Rush Limbaugh, who shaped conservative Christian politics on the radio, has died

The provocative radio host thanked God for the blessings in his life during his last days.

This Nov. 5, 2018, file photo shows radio personality Rush Limbaugh introducing President Donald Trump at the start of a campaign rally in Cape Girardeau, Missouri. Limbaugh, the talk radio host who became the voice of American conservatism, has died.  (AP Photo/Jeff Roberson, File)

(RNS) — Rush Limbaugh, the bombastic and popular radio host who shaped conservative politics for decades, has died.

Limbaugh, who received the Presidential Medal of Freedom in 2020, was 70.

Evangelist Franklin Graham, who urged his followers to pray for the radio host after he was diagnosed with advanced lung cancer in 2020, mourned Limbaugh after news of his death broke.

“My heartfelt condolences and prayers for the family of Rush Limbaugh, who passed away today after a battle with lung cancer,” he posted on Twitter Wednesday (Feb. 17). “He was a conservative voice of reason for so many years and will be greatly missed.”

The radio show host — along with other media voices — appealed to Christian conservatives and often had more influence on the politics of evangelicals than their pastors, a reality that concerned conservative author and constitutional attorney David French.

“They are being catechized into religious political engagement through Fox, Mark Levin, Rush Limbaugh, OAN, Breitbart, viral Facebook videos,” he told Religion News Service recently. “Yeah, there are pastors who stoke it, but that’s not who’s reaching the millions.”

Limbaugh was a fierce critic of Democrats and political progressives, labeling them “feminazis” and “commie libs.” He also compared the mob that stormed the U.S. Capitol in January to revolutionary war figures like Sam Adams and Thomas Paine.

Rush Limbaugh addresses the 2019 Student Action Summit, hosted by Turning Point USA, at the Palm Beach County Convention Center in West Palm Beach, Florida, on Dec. 21, 2019. Photo by Gage Skidmore/Creative Commons

Rush Limbaugh addresses the 2019 Student Action Summit, hosted by Turning Point USA, at the Palm Beach County Convention Center in West Palm Beach, Florida, on Dec. 21, 2019. Photo by Gage Skidmore/Creative Commons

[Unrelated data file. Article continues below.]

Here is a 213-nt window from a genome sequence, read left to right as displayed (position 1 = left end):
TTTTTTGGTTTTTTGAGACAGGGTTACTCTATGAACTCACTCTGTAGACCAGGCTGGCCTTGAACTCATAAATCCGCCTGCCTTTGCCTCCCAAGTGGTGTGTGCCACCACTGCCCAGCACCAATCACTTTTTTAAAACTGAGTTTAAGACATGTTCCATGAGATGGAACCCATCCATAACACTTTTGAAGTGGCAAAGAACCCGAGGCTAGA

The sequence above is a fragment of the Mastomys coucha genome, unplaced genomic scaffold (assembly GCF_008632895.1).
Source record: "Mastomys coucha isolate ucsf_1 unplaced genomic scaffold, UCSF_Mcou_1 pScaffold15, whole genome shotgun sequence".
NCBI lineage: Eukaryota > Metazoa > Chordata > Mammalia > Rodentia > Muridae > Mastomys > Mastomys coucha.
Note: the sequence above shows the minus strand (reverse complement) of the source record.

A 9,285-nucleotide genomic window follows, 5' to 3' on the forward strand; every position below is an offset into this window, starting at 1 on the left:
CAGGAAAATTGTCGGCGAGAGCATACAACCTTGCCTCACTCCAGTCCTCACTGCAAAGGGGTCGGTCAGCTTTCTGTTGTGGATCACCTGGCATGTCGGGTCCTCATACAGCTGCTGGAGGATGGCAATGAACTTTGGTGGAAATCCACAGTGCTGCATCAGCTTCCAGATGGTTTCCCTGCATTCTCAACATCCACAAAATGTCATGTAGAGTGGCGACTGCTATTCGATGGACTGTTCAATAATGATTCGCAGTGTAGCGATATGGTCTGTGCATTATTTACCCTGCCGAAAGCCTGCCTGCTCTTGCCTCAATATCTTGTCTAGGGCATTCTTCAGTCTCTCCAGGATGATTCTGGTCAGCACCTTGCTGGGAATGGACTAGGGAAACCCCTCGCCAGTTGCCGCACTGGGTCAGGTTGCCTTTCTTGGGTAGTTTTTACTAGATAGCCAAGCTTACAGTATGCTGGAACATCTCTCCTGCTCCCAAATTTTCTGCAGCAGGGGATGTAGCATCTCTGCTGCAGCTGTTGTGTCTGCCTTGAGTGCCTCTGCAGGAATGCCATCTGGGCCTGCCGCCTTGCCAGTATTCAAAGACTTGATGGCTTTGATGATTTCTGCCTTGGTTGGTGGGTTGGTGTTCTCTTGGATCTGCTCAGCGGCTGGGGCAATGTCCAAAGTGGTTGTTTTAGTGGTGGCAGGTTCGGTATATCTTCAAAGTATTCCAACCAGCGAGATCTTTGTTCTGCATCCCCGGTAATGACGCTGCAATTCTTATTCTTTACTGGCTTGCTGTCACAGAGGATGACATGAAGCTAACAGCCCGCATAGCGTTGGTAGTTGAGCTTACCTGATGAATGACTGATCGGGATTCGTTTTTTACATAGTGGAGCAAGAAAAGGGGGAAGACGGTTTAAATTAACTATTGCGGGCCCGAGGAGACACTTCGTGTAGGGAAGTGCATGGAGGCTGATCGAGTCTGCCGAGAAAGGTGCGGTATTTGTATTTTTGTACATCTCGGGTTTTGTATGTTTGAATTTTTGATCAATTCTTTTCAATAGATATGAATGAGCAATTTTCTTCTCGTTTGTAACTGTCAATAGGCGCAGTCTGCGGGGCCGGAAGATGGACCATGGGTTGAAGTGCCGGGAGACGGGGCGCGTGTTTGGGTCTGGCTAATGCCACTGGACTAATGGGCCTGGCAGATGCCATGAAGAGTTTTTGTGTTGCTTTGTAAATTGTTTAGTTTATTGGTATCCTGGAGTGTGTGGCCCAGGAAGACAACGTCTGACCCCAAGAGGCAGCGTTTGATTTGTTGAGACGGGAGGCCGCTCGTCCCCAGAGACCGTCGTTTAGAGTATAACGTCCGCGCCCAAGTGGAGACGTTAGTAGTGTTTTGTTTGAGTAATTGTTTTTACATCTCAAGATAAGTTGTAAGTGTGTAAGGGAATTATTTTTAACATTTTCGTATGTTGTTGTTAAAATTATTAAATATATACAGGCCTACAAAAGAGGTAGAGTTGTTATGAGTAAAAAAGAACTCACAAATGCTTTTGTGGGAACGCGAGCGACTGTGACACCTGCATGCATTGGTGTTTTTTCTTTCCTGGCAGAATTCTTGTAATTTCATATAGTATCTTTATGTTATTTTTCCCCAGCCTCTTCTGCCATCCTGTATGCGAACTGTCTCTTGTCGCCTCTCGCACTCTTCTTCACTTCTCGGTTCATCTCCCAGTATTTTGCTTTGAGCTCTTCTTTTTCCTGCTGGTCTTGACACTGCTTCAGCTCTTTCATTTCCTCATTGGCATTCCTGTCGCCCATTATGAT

David French on Christian nationalism and evangelical existential angst

Even as he championed Donald Trump’s failed reelection bid, Limbaugh turned more reflective after his diagnosis. He told Fox News last fall that his faith sustained him during his illness.

“I woke up this morning and I thanked God that I did,” he said. “I am just thrilled to be here.”

He also thanked his family for their care during his illness and said it was a blessing to be able to work with Trump to help restore the country. He also talked about how every day was a “do-over.”

“Life is the most precious thing we have and probably the thing that most people take for granted,” he said. “I really appreciate mine.”

After his diagnosis, Limbaugh also spoke about his personal faith in Jesus during that appearance, a matter he often kept private because he did not want to proselytize.

“God is a profound factor; Jesus Christ a profound factor. I have a personal relationship. I’ve not talked about it much publicly because I don’t proselytize these things,” he said.

On his show, Limbaugh was critical of atheists and other skeptics, claiming they could not be moral without God and that believers could not embrace progressive concerns.

“If you believe in God, then intellectually you cannot believe in manmade global warming,” he said in 2013. “You must be either agnostic or atheistic to believe that man controls something that he can’t create.”

RELATED: Trump divided the nation and their church, experts say, but evangelical fans have few regrets

Limbaugh claimed that belief in God inspired his political beliefs and said faith was a comfort during his own illness, the radio show host mocked Joe Biden for speaking about his faith during the 2020 presidential election. Biden’s retelling of his turn to faith after the death of his son was “a crutch,” Limbaugh told listeners.

“It’s a crutch that liberal Democrat politicians are allowed to lean on,” he said.

Republican U.S. Rep. Jim Jordan of Ohio praised the late radio host as “an icon, patriot, and American hero” who fought for freedom and liberty. He called Limbaugh the greatest radio host ever.

“God bless his family.” Jordan said on Twitter.

Spiritual teacher and one-time Democratic presidential candidate Marianne Williamson said on social media that when Limbaugh meets God, the radio host might be in for a surprise.

“I believe in a God who is very tenderly explaining some things to Rush Limbaugh right now,” she said on Twitter.  “Limbaugh I assume is very quiet and taking it all in.”

In the end, Limbaugh seemed to have no regrets.

“I’m just trying to give thanks every day for all of the blessings,” Limbaugh said last fall. “I have had a blessed life. I have had so many great friends … and still do. … There’s nothing negative for me. There’s nothing I have deep regrets about because I’ve been so blessed.”

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